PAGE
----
X

Thank you for sharing!

Your article was successfully shared with the contacts you provided.
How far was Milberg Weiss Bershad Hynes & Lerach willing to go to become lead counsel, with its promise of a bonanza in legal fees, in the mammoth securities class action against Oxford Health Plans Inc.? Very far, according to a brief filed by Oxford’s counsel, New York’s Sullivan & Cromwell. According to the brief, Milberg Weiss clients filed “misleading” affidavits to “create the appearance that they had suffered substantial losses” from trading in Oxford stock. In fact, one of Milberg’s two clients reaped a huge profit from his trading, while the other suffered much smaller losses than others vying to become “lead plaintiff” and seize control of the litigation under the Private Securities Litigation Reform Act of 1995, the brief alleges. These affidavits were also an effort “to conceal” the fact that Milberg Weiss’ clients were market makers in Oxford options who each engaged in more than 4,000 transactions in Oxford options, the brief alleges. One of the two men also “created the misleading impression” that he owned the stock, when he split the profits and losses with a company and two individuals, the brief says. Sullivan & Cromwell is opposing the appointment of these investors as class representatives. If it succeeds, Milberg Weiss would be left without a client, not to mention the fees. The firm withdrew Gary Weber, the first investor it proposed as a class representative, after Sullivan & Cromwell informed the court that Weber had lied about his criminal record, his history as a defendant in a civil case, and his trading in Oxford securities. The brief was placed on the public record on Sept. 25, after The National Law Journal requested that it be unsealed. U.S. District Judge Charles L. Brieant of White Plains, N.Y., gave the parties until Sept. 5 to “explain to the court why the documents should be sealed.” When a reporter checked the docket on Sept. 7, it was still under seal. That day, after the reporter checked the status of the unsealing with Brieant’s chambers, the court told the parties that they had until Sept. 11 to explain why the document should be kept secret. Milberg Weiss opposed the unsealing but relented after the document was apparently leaked to Fortune. Milberg Weiss’ response, also filed on Sept. 25, contends that Sullivan & Cromwell “distorted the facts and ignored the law, all the while peppering their papers with outrageous and unfounded allegations.” THE ACCUSATIONS The Sullivan & Cromwell brief attacks an affidavit that Patricia M. Hynes of Milberg Weiss filed on May 14, 1998, when 10 law firms were vying to control the Oxford case. The affidavit claimed that Daniel J. Hurley sustained a $3.4 million loss from trading in Oxford common stock, and that Michael Sabbia sustained a $2.01 million loss. When they were deposed by Sullivan & Cromwell’s Robert J. Giuffra Jr., both investors admitted that they had not reviewed the affidavit before it was filed with the court. Hurley said he had “no clue” what his losses were from trading Oxford securities or how his attorneys calculated the figures, according to deposition testimony that Sullivan & Cromwell filed with its brief. Hurley “made huge profits,” Sullivan & Cromwell’s brief asserts: He reaped $444,770 from trading in Oxford common stock alone and $700,747 from his trading in stock and options. Sabbia made a $7.4 million profit from trading in common stock and suffered a loss of $315,000 from his combined trading in stock and options, the brief says. That loss lags far behind the $19 million hit suffered by the Public Retirement Association of Colorado, a pension fund that sought to be the sole lead plaintiff. Sabbia’s loss also pales by comparison to the $1 million in losses sustained by North River Trading Co. Its counsel, Arthur N. Abbey of New York’s Abbey, Gardy & Squitieri, was denied a leadership role in July 1998, when Judge Brieant issued an unusual order requiring the pension fund to work with Milberg Weiss’ clients. Abbey renewed his bid in January, after the withdrawal of Weber, the Milberg Weiss client who allegedly lied about his criminal past. Brieant denied his request, calling it “an unduly drastic remedy.” But he said Abbey could renew his motion, should Hurley and Sabbia “fail to qualify” as representatives for the class. In a new motion, Abbey suggests that designating his client as lead plaintiff “would not be unduly drastic if the allegations about Hurley and Sabbia’s conduct prove to be true.” Milberg Weiss, in its reply papers, accuses Sullivan & Cromwell of employing “three alternative ways” to calculate the plaintiffs’ losses that “yield vastly different results” because they are “desperate to disqualify” its clients. Milberg Weiss does not dispute that its clients failed to disclose their trading in options to the court. The clients signed statements attesting to their transactions in “equity securities” of Oxford. Sullivan & Cromwell contends that with this “carefully chosen phrase,” Hurley and Sabbia submitted “materially misleading” filings. The 1995 law requires lead plaintiffs to disclose “all of the transactions” in “the security that is the subject of the complaint.” Sullivan & Cromwell cites the statute’s definition of security, which includes “any put, call, straddle, option.” Milberg Weiss counters that its complaint sought claims on behalf of purchasers of “Oxford common stock.” To support its argument, Milberg Weiss cites a district court case from 1977, almost two decades before the 1995 act. The public airing of this dispute follows months of private posturing. Sullivan & Cromwell has attempted to use revelations from its extensive investigation of Milberg Weiss’ clients as leverage to settle, according to sources familiar with the case. The parties agreed to several postponements after Giuffra’s depositions of Milberg Weiss clients in April. These proved to be testy affairs. “It’s endless with you, isn’t it?” Hynes snapped at Giuffra toward the end of his questioning of Hurley. The witness said he relied on the “integrity” of the market in making his options investments. “But didn’t you make a lot of money on Oct. 27 when the [Oxford] stock dropped?” Giuffra pressed. Hurley answered, “I did make money, yes.” With that, Giuffra said he had no further questions.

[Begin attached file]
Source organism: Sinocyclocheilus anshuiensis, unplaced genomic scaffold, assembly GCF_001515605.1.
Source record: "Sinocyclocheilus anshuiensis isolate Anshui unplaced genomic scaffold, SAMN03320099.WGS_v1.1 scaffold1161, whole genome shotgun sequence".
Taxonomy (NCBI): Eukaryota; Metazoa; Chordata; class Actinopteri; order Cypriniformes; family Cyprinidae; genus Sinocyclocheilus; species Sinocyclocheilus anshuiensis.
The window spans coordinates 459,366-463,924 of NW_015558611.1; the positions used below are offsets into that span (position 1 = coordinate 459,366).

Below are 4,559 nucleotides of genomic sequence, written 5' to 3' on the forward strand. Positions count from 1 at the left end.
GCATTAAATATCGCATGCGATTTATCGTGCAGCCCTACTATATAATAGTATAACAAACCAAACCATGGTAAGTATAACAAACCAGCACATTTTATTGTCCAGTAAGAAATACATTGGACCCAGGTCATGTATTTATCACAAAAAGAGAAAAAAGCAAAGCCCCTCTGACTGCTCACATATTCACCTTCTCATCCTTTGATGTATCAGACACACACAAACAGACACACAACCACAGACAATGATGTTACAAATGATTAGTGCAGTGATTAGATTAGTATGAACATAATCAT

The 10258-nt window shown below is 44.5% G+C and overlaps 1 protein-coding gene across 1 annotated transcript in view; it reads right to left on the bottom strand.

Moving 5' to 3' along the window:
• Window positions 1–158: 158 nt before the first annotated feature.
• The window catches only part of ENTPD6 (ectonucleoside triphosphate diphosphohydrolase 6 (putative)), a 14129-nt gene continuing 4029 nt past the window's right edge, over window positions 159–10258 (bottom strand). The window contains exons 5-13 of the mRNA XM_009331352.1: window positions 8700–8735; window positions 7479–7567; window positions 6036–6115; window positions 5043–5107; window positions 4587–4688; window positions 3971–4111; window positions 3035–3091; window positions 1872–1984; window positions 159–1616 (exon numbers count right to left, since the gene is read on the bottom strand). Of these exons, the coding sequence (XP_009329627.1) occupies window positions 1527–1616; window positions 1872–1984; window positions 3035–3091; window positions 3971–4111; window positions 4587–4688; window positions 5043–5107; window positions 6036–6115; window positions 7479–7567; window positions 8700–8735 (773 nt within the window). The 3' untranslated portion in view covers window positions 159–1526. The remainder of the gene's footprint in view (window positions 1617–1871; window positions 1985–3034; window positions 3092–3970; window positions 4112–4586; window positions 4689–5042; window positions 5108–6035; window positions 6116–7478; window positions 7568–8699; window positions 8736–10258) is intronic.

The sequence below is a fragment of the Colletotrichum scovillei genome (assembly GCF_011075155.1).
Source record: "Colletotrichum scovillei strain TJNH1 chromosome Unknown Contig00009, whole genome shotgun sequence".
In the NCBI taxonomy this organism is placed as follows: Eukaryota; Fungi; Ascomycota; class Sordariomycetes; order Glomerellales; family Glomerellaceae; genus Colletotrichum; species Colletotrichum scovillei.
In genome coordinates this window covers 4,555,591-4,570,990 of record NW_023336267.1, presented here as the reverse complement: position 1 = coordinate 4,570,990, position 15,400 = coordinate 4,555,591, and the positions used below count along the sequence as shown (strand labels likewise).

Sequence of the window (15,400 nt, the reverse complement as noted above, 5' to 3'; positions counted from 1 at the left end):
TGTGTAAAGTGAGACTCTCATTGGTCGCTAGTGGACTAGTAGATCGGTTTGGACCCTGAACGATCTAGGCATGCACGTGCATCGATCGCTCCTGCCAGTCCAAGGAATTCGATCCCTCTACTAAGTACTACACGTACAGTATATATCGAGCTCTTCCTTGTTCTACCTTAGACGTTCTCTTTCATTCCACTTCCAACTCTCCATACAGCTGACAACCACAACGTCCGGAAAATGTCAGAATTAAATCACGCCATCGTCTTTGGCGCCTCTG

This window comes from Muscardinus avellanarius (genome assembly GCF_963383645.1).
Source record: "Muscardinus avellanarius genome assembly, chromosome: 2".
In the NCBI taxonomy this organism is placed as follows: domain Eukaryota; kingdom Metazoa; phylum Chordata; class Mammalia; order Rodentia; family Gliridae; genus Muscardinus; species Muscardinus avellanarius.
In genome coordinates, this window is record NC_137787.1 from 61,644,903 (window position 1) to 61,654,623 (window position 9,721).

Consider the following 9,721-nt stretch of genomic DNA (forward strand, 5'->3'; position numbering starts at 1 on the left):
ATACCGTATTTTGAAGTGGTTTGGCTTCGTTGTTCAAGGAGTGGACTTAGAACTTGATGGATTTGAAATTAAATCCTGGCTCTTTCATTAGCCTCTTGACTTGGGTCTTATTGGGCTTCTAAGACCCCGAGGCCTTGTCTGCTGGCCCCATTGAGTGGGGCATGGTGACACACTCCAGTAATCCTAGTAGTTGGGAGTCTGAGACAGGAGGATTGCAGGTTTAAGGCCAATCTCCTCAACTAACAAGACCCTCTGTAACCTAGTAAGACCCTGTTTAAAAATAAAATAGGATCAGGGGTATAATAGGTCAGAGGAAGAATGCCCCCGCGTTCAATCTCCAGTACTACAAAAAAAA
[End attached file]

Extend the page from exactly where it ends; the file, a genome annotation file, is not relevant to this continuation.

This content has been archived. It is available exclusively through our partner LexisNexis®.

To view this content, please continue to Lexis Advance®.

Not a Lexis Advance® Subscriber? Subscribe Now

Why am I seeing this?

LexisNexis® is now the exclusive third party online distributor of the broad collection of current and archived versions of ALM's legal news publications. LexisNexis® customers will be able to access and use ALM's content by subscribing to the LexisNexis® services via Lexis Advance®. This includes content from the National Law Journal®, The American Lawyer®, Law Technology News®, The New York Law Journal® and Corporate Counsel®, as well as ALM's other newspapers, directories, legal treatises, published and unpublished court opinions, and other sources of legal information.

ALM's content plays a significant role in your work and research, and now through this alliance LexisNexis® will bring you access to an even more comprehensive collection of legal content.

For questions call 1-877-256-2472 or contact us at [email protected]

 
 

ALM Legal Publication Newsletters

Sign Up Today and Never Miss Another Story.

As part of your digital membership, you can sign up for an unlimited number of a wide range of complimentary newsletters. Visit your My Account page to make your selections. Get the timely legal news and critical analysis you cannot afford to miss. Tailored just for you. In your inbox. Every day.

Copyright © 2020 ALM Media Properties, LLC. All Rights Reserved.